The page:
John Rae Trio – Where The Wild Clematis Grow (UK release 30 October)
(Thick Records. Download & ‘weasel’. Review by Fiona Mactaggart)
Scotland-born drummer John Rae is nowadays a New Zealand citizen, and his stunning new digital album Where The Wild Clematis Grow, to be launched in the UK on 30 October by his own label Thick Records, is a true New Zealand/ Scotland collaboration.
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Named after a poem about New Zealanders returning from active service in the Great War, the music was commissioned by the New Zealand government as part of WW100 commemorations for the centenary of that war. Recorded in Scotland and mixed and mastered in New Zealand, with live debuts in Edinburgh and Wellington Jazz Festivals in 2018, even the band membership is an international affair.
Over the years, Rae has appeared as sideman or leader on over 70 albums, frequently collaborating with esteemed Scottish pianist Brian Kellock (John Rae Collective, Brian Kellock Trio) who joins him again now on Where The Wild Clematis Grow. The third member of the present trio is accomplished Kiwi bassist Patrick Bleakley who plays in another of Rae’s bands The Troubles and has also played in bands such as Blerta and Jonathan Crayford’s Jazz Trio.
The album kicks off with the title track, penned by Rae. A lulling piano opening from Kellock, with delicate melody and initially tentative harmonising is supported by Rae’s equally pensive drums. Almost halfway in, Kellock ejects some short and sharp abstractions prompting some wonderfully woozy bass from Bleakley.
The second piece, late great clarinettist Artie Shaw’s rightly influential Nightmare, continues in confidently unhurried vein, with lyrically dandering piano and strolling bass underneath, before a brief quickening just fades away.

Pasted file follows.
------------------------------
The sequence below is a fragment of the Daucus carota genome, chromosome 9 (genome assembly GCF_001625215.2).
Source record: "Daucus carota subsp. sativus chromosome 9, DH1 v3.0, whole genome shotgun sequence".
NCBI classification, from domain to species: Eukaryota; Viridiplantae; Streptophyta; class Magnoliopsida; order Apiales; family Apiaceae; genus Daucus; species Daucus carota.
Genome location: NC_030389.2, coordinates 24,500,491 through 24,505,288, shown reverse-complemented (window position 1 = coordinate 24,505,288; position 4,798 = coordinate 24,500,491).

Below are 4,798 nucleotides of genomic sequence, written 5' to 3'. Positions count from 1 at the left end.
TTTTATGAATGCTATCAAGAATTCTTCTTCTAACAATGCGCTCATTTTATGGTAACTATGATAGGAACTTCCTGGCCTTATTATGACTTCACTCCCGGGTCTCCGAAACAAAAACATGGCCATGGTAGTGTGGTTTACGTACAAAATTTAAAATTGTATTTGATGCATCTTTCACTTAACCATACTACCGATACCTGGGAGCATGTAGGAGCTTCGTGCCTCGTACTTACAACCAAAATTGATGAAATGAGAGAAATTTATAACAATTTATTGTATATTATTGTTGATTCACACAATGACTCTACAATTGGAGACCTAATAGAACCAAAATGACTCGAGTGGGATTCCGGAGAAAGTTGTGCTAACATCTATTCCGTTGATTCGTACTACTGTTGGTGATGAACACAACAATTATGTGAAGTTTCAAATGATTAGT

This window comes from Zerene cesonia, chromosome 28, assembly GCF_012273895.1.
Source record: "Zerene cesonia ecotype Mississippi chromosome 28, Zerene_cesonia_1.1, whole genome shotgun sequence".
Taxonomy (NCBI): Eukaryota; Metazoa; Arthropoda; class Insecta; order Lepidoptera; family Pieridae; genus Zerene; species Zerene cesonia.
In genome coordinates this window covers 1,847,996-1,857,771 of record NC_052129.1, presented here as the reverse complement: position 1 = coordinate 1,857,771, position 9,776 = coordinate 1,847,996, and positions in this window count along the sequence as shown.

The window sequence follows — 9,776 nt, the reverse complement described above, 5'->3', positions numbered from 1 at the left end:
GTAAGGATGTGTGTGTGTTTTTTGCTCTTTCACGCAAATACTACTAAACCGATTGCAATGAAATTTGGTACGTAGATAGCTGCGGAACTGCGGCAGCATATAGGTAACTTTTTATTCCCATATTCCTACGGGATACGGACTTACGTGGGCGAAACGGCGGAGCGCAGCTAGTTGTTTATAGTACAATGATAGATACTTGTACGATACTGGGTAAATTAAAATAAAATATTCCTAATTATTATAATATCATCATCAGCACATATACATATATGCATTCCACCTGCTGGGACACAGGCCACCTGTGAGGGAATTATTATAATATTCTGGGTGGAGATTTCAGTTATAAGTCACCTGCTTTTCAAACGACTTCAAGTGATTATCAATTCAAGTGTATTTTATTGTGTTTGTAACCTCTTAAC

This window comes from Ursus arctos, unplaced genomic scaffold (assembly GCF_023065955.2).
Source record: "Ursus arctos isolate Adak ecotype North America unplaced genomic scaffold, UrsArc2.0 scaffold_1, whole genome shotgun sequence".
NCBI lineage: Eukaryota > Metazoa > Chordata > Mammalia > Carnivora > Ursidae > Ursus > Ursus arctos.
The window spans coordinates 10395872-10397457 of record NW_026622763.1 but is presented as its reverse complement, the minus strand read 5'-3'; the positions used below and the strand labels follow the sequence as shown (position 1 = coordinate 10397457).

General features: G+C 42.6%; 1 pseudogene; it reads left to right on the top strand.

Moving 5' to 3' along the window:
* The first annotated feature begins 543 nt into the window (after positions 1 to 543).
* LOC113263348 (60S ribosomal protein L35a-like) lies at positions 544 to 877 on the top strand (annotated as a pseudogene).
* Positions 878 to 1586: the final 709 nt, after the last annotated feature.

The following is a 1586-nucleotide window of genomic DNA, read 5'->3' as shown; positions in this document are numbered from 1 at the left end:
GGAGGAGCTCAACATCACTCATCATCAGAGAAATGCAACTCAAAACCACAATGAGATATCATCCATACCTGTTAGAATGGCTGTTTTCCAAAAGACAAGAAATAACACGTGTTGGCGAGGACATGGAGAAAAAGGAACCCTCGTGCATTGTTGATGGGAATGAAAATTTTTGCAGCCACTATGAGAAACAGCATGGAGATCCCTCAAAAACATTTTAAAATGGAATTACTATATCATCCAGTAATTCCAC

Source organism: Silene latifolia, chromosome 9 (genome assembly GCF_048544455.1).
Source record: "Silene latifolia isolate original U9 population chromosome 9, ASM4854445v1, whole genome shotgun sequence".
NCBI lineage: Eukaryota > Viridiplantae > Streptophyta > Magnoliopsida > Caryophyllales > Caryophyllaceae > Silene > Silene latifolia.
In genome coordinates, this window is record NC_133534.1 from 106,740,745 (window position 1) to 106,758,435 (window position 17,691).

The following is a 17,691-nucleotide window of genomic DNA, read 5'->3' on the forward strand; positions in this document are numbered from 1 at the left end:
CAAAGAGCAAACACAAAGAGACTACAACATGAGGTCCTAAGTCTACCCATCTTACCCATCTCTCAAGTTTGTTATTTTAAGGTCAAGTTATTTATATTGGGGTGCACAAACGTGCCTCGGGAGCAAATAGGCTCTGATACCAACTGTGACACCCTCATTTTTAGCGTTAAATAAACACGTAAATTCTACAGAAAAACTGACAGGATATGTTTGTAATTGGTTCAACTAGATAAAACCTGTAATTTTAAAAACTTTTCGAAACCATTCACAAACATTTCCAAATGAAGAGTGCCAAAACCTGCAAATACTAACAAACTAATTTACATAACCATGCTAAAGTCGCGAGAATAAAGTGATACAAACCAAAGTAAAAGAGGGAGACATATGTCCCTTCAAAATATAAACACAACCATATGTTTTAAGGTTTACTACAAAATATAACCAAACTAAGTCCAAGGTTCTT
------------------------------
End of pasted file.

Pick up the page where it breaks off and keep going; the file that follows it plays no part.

Any melancholy is however instantly dissipated by Rae’s composition We’ll Never Meet Again, an unsentimental but simply gorgeous response to the 1939 We’ll Meet Again made famous by Vera Lynn. Any remaining dolour is put to rout by the following tune, Quirino Mendoza y Cortés’ Canta Y No Llores (better known as Cielito Lindo). The extreme Latin grooviness from drum and bass somehow fails to throw Kellock’s melodic line off-kilter, as he replies with a sparky piano extrapolation. Probably one of the most exuberant versions of this tune that you are ever likely to hear.
Penultimate track 5th Avenue is a bass solo, composed and played by Bleakely: a cease-fire zone prior to the crackling grand finale, Wild Clematis. At almost 20 minutes this is by far the longest track on the album. Composed by Rae, the trio’s level of cohesion and mutual understanding and the level of abstraction right from the start make it hard to know which parts might be improvised. Kellock’s soaring excursions into ever more outré territory, with Rae’s equally inventive shifting tempos and use of all parts of his kit make this an exhilarating listen.
This is a first-rate album of music which has deep jazz roots but also has a particularly free, modern sound. It is a jazz highlight of the year for this listener who hopes that not too much time will pass before Rae’s next such release.
Where The Wild Clematis Grow is launched in the UK on 30 October 2020, available from Thick Records on download and 2GB USB ‘weasel’.
Thick Records is simultaneously launching two other releases in which John Rae features: Rae’s Uncouth and Without Form / Brian Kellock Trio’s Think About It! (REVIEW)
Categories: CD review
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